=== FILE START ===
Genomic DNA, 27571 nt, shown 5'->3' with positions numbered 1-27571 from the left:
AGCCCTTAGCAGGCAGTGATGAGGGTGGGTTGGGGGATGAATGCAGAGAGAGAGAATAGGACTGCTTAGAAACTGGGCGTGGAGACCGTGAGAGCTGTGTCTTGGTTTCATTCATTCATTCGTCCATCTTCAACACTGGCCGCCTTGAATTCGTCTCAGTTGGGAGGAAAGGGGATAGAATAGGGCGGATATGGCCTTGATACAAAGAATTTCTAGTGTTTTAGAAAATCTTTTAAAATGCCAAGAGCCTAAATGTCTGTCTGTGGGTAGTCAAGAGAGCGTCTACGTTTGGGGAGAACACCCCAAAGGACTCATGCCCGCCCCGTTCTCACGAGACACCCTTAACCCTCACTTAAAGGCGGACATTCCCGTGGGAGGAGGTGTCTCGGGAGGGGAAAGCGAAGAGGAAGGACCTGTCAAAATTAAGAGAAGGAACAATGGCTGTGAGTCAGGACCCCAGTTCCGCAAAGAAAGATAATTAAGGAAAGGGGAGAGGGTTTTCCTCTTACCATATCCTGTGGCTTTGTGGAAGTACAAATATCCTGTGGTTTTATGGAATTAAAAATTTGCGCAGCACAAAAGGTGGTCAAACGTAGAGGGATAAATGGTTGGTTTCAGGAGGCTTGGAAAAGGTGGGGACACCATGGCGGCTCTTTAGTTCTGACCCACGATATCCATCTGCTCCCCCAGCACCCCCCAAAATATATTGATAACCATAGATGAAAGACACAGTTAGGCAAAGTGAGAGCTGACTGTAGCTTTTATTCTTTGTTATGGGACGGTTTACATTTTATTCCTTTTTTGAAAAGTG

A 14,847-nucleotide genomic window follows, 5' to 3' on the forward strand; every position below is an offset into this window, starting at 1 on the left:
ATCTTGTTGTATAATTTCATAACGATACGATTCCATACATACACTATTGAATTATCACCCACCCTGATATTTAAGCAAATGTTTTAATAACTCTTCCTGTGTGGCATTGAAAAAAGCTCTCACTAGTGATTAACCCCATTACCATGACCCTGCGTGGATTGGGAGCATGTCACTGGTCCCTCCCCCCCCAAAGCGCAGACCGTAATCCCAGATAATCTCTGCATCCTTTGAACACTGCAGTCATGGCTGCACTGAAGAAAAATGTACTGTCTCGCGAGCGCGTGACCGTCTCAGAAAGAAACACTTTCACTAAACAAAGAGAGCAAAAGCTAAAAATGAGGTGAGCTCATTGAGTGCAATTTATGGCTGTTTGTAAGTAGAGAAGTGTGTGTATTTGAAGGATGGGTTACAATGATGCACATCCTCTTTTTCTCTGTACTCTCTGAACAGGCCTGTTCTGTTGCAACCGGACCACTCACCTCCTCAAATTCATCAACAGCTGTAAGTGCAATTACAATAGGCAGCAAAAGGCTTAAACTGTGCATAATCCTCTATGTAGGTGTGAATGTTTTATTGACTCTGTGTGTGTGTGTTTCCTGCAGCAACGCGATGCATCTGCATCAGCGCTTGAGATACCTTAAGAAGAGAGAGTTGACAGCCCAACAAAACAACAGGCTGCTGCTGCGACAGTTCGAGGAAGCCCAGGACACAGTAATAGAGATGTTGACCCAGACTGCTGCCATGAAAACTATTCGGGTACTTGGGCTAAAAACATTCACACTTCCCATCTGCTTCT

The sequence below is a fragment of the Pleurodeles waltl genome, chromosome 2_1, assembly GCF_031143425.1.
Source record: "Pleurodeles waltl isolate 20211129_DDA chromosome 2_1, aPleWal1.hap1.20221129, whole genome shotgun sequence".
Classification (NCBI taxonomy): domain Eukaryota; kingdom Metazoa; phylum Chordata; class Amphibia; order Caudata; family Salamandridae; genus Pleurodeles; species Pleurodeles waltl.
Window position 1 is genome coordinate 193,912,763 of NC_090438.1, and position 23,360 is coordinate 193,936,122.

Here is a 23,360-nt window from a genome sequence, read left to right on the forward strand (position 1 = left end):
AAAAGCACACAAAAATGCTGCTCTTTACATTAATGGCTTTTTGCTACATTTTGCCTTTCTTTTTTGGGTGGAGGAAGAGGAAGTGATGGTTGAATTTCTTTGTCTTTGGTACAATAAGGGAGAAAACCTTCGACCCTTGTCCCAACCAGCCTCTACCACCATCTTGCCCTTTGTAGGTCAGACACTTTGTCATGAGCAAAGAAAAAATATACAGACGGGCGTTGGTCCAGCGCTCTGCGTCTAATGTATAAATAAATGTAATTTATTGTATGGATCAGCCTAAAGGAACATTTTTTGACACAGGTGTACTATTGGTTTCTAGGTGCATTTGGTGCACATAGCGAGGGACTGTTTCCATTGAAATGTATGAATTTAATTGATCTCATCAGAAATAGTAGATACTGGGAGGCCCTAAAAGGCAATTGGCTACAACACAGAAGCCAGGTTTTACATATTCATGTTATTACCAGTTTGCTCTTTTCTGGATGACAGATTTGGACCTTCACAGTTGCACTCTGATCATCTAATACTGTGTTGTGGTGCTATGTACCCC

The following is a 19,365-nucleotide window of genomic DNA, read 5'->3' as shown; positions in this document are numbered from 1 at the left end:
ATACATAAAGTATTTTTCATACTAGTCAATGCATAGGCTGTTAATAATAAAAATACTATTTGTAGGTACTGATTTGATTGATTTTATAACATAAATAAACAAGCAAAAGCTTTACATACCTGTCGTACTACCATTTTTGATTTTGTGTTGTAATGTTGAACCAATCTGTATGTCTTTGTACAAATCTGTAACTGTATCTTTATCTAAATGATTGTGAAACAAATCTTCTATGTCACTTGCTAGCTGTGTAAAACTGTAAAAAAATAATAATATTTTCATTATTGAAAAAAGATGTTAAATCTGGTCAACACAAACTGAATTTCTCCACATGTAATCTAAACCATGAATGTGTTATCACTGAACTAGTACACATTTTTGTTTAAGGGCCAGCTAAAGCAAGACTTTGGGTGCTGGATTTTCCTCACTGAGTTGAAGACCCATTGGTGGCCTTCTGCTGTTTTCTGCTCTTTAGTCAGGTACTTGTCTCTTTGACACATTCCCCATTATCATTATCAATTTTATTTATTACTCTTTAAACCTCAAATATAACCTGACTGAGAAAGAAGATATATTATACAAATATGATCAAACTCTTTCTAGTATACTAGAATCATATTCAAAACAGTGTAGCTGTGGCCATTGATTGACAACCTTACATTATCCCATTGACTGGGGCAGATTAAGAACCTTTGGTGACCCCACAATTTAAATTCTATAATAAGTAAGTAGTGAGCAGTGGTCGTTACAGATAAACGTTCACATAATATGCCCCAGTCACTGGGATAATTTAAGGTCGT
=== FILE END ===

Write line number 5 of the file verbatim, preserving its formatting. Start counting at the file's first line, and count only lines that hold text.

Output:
The sequence below is a fragment of the Pleurodeles waltl genome, chromosome 2_1, assembly GCF_031143425.1.